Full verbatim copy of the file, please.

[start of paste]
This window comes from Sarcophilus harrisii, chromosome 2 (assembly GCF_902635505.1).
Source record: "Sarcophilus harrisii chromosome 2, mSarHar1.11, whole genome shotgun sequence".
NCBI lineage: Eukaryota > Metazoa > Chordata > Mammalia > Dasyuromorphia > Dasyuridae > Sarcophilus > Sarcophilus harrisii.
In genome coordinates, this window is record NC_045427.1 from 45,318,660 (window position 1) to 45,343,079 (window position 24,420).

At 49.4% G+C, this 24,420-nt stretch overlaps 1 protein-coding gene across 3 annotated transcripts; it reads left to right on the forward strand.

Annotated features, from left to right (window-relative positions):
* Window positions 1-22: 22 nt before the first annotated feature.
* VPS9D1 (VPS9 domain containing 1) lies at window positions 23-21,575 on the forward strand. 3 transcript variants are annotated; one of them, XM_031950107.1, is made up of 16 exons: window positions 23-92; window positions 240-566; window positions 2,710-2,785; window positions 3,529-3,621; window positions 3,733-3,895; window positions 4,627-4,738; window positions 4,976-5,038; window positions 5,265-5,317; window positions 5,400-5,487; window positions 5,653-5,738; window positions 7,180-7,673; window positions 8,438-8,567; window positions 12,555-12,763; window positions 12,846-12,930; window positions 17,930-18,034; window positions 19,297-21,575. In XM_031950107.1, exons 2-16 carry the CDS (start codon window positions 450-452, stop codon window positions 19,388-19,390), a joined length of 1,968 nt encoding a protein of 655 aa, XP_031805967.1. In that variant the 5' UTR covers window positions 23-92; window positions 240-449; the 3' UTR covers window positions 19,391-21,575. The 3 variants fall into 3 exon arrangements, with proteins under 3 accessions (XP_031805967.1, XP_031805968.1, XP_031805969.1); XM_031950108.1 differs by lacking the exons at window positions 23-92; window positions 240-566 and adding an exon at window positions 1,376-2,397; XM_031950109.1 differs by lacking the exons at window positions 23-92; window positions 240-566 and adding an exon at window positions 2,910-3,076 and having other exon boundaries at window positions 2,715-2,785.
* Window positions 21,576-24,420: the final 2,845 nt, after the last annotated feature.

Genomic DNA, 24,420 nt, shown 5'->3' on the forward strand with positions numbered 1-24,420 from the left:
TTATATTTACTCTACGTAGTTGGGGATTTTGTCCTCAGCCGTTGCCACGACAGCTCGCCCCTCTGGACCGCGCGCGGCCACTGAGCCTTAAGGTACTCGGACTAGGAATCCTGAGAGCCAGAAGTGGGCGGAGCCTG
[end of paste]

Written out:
This window comes from Sarcophilus harrisii, chromosome 2 (assembly GCF_902635505.1).
Source record: "Sarcophilus harrisii chromosome 2, mSarHar1.11, whole genome shotgun sequence".
NCBI lineage: Eukaryota > Metazoa > Chordata > Mammalia > Dasyuromorphia > Dasyuridae > Sarcophilus > Sarcophilus harrisii.
In genome coordinates, this window is record NC_045427.1 from 45,318,660 (window position 1) to 45,343,079 (window position 24,420).

At 49.4% G+C, this 24,420-nt stretch overlaps 1 protein-coding gene across 3 annotated transcripts; it reads left to right on the forward strand.

Annotated features, from left to right (window-relative positions):
* Window positions 1-22: 22 nt before the first annotated feature.
* VPS9D1 (VPS9 domain containing 1) lies at window positions 23-21,575 on the forward strand. 3 transcript variants are annotated; one of them, XM_031950107.1, is made up of 16 exons: window positions 23-92; window positions 240-566; window positions 2,710-2,785; window positions 3,529-3,621; window positions 3,733-3,895; window positions 4,627-4,738; window positions 4,976-5,038; window positions 5,265-5,317; window positions 5,400-5,487; window positions 5,653-5,738; window positions 7,180-7,673; window positions 8,438-8,567; window positions 12,555-12,763; window positions 12,846-12,930; window positions 17,930-18,034; window positions 19,297-21,575. In XM_031950107.1, exons 2-16 carry the CDS (start codon window positions 450-452, stop codon window positions 19,388-19,390), a joined length of 1,968 nt encoding a protein of 655 aa, XP_031805967.1. In that variant the 5' UTR covers window positions 23-92; window positions 240-449; the 3' UTR covers window positions 19,391-21,575. The 3 variants fall into 3 exon arrangements, with proteins under 3 accessions (XP_031805967.1, XP_031805968.1, XP_031805969.1); XM_031950108.1 differs by lacking the exons at window positions 23-92; window positions 240-566 and adding an exon at window positions 1,376-2,397; XM_031950109.1 differs by lacking the exons at window positions 23-92; window positions 240-566 and adding an exon at window positions 2,910-3,076 and having other exon boundaries at window positions 2,715-2,785.
* Window positions 21,576-24,420: the final 2,845 nt, after the last annotated feature.

Genomic DNA, 24,420 nt, shown 5'->3' on the forward strand with positions numbered 1-24,420 from the left:
TTATATTTACTCTACGTAGTTGGGGATTTTGTCCTCAGCCGTTGCCACGACAGCTCGCCCCTCTGGACCGCGCGCGGCCACTGAGCCTTAAGGTACTCGGACTAGGAATCCTGAGAGCCAGAAGTGGGCGGAGCCTG